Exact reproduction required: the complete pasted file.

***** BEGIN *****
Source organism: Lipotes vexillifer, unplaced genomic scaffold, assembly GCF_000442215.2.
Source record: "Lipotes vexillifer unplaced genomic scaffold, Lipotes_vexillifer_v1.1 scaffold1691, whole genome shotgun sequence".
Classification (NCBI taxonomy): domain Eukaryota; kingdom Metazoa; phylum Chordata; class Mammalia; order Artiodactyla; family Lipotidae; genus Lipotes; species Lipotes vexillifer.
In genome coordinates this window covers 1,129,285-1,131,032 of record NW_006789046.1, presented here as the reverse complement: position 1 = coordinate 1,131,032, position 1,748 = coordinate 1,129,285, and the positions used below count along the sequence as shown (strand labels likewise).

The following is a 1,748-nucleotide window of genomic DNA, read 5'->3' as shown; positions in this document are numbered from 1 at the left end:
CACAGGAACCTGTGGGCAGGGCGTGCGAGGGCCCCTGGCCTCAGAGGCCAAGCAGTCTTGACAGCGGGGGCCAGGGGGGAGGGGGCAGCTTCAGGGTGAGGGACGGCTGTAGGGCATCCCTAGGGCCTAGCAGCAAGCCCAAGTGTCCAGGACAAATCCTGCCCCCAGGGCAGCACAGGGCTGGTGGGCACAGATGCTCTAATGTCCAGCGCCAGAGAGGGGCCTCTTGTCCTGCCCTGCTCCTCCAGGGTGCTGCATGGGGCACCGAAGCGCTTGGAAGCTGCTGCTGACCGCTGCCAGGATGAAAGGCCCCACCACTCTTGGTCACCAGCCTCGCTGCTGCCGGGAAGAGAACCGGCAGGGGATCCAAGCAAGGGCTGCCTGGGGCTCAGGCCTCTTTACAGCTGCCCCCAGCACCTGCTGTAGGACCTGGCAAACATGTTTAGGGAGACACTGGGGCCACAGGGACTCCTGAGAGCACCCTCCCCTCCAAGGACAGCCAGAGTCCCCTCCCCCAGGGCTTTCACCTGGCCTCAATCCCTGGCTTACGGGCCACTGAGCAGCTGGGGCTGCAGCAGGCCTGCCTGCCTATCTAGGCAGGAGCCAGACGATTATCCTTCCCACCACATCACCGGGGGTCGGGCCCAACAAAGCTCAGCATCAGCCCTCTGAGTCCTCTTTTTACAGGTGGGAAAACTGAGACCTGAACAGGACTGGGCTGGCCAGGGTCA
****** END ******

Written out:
Source organism: Lipotes vexillifer, unplaced genomic scaffold, assembly GCF_000442215.2.
Source record: "Lipotes vexillifer unplaced genomic scaffold, Lipotes_vexillifer_v1.1 scaffold1691, whole genome shotgun sequence".
Classification (NCBI taxonomy): domain Eukaryota; kingdom Metazoa; phylum Chordata; class Mammalia; order Artiodactyla; family Lipotidae; genus Lipotes; species Lipotes vexillifer.
In genome coordinates this window covers 1,129,285-1,131,032 of record NW_006789046.1, presented here as the reverse complement: position 1 = coordinate 1,131,032, position 1,748 = coordinate 1,129,285, and the positions used below count along the sequence as shown (strand labels likewise).

The following is a 1,748-nucleotide window of genomic DNA, read 5'->3' as shown; positions in this document are numbered from 1 at the left end:
CACAGGAACCTGTGGGCAGGGCGTGCGAGGGCCCCTGGCCTCAGAGGCCAAGCAGTCTTGACAGCGGGGGCCAGGGGGGAGGGGGCAGCTTCAGGGTGAGGGACGGCTGTAGGGCATCCCTAGGGCCTAGCAGCAAGCCCAAGTGTCCAGGACAAATCCTGCCCCCAGGGCAGCACAGGGCTGGTGGGCACAGATGCTCTAATGTCCAGCGCCAGAGAGGGGCCTCTTGTCCTGCCCTGCTCCTCCAGGGTGCTGCATGGGGCACCGAAGCGCTTGGAAGCTGCTGCTGACCGCTGCCAGGATGAAAGGCCCCACCACTCTTGGTCACCAGCCTCGCTGCTGCCGGGAAGAGAACCGGCAGGGGATCCAAGCAAGGGCTGCCTGGGGCTCAGGCCTCTTTACAGCTGCCCCCAGCACCTGCTGTAGGACCTGGCAAACATGTTTAGGGAGACACTGGGGCCACAGGGACTCCTGAGAGCACCCTCCCCTCCAAGGACAGCCAGAGTCCCCTCCCCCAGGGCTTTCACCTGGCCTCAATCCCTGGCTTACGGGCCACTGAGCAGCTGGGGCTGCAGCAGGCCTGCCTGCCTATCTAGGCAGGAGCCAGACGATTATCCTTCCCACCACATCACCGGGGGTCGGGCCCAACAAAGCTCAGCATCAGCCCTCTGAGTCCTCTTTTTACAGGTGGGAAAACTGAGACCTGAACAGGACTGGGCTGGCCAGGGTCA